How do we go deeper into this community?
I have, for most of my life, been someone trying to organize community, bringing people together, and building connections. For a lot of that time, I put emphasis on showing up for one another: presence is key I would say.
I got a monumental lesson in presence twelve years ago. When my step-father committed suicide in 2003, those who were the most helpful during that crisis, were the people who showed up. Those who came and sat with us. Brought the ministry of cookies and casseroles. They offered no grand theories. No trite explanations. What they offered were silent bodies, sitting in prayerful support. Like a silent cloud of witnesses visible to the naked eye. It was here that I learned how presence is the roots and the ligaments of community. It was faithful presence that got us through that dark night.
How do I go deeper into community?
As important as presence is on its own it does not make for the depth of community we seek. If I am unable to surrender myself in such a way that I can offer or receive a gift, then my presence alone is little more than a Cicada’s exuvia.
I purport depth of being when I am unable to offer the gift of a word of kindness, a gentle hug, a silent prayer, a hand-written card. I impersonate community when I am unwilling to receive the gift of another in all their mispronounced, hierarchical, and experiential wanderings.
And what about my own gifts? If I stand and offer vocal ministry will you finally see that my faltering words are unclear and half-baked?
If I write words out for the world to see what will the world see in me? Will you allow me the space to grow; a space that can only come through speaking and revising within a circle of trust?
If I risk a gift will it be abandoned under the tree?
Will it be dashed upon the rocks of misunderstanding and disapproval?
Surrender is the unfavorable brother of community. We want “community” on our terms. I will write the contract for negotiation, thank you very much.
If I am to be in community with others, I must learn how to surrender in the way I receive the gifts that are offered even, and especially, when it is not the gift I requested. If I am to become an integral part of the threads that are woven into this people, I surrender the gifts I have to offer. No matter how feeble they are bound to be.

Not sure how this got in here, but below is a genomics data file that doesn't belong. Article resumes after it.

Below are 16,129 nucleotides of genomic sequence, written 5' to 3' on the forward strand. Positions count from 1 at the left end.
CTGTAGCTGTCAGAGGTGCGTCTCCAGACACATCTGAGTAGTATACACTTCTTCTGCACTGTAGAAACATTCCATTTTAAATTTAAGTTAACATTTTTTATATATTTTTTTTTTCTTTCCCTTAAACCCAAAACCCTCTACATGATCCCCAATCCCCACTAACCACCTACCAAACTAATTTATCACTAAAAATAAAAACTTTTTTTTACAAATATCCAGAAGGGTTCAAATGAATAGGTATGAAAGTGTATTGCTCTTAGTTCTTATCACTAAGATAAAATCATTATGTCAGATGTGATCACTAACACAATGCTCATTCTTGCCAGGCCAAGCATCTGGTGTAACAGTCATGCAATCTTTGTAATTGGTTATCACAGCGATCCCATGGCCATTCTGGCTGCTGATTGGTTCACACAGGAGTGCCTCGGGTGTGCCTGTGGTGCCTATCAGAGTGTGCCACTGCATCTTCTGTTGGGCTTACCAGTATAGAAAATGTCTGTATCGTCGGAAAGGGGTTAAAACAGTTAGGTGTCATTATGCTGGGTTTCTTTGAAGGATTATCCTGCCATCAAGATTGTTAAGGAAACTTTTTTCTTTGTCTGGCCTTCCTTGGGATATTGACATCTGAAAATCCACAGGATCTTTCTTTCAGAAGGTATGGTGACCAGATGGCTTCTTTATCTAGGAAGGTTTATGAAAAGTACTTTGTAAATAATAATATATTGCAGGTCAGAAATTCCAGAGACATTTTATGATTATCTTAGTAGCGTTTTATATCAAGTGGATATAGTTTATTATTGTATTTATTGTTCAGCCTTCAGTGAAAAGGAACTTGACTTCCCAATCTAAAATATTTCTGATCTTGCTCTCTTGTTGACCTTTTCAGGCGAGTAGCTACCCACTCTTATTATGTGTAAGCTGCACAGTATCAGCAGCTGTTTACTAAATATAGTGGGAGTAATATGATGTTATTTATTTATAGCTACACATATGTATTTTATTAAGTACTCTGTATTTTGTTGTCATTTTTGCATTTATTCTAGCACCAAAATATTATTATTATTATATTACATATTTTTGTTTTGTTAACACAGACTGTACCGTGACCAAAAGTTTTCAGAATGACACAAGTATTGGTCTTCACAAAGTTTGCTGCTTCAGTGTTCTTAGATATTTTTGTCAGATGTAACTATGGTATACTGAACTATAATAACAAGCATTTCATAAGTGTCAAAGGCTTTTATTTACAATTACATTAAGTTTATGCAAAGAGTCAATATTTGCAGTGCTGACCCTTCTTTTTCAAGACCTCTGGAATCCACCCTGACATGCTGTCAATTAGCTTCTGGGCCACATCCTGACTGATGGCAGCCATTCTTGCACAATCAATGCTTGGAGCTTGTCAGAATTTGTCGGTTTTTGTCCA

But I do not just surrender when I venture to contribute my piece. I surrender when I put extend my hands and heart in receptivity. Community invites me to surrender my misgivings, biases and expectations towards that which is offered. Community is where I practice “listening with empathy.” Can I receive you the way a mother receives a newborn child? Can I hear you as I want to be heard?
How do I go deeper?
Both presence and surrender move us closer to the kind of gift that we can be to one another in community: a people who bless and not curse. In our world there is so much emphasis on taking. Every time a video on youtube rolls, someone is wanting to take a piece of our time and resources. So often in meetings and churches, someone wants something from you. Contributing and supporting is after all how we sustain these fledgling and historical communities. But if I want to go deeper, I need to the emphasis away from taking to blessing.
A community that blesses one another is a community that recognizes the gifts that are already present, that have already taken place. To bless a birth, a death, a new found love, and other failures and successes is a way in which we can say, “I see you.” “I recognize and honor your life in all its beautiful and frail complexities.” To bless is to allow the other to stand independently of the group, to see them as an individual not to be “taken” or “controlled” as though the goal of friendship is to turn others into our likeness, but instead to bless and honor for who and where they are. This alone could take us a long way toward stitching together the fragments that have separated us.
I can move deeper into this community not by practicing presence alone, but by practicing surrender both the giving and receiving of gifts and blessing those whose lives are different from mine and yet whose story I share in.
One response to “Moving Deeper Still: Three Roots of Community”
[…] Wess Daniels on three roots of community. Those who were the most helpful during that crisis, were the people who showed up. Those who came and sat with us. Brought the ministry of cookies and casseroles. They offered no grand theories. No trite explanations. What they offered were silent bodies, sitting in prayerful support. […]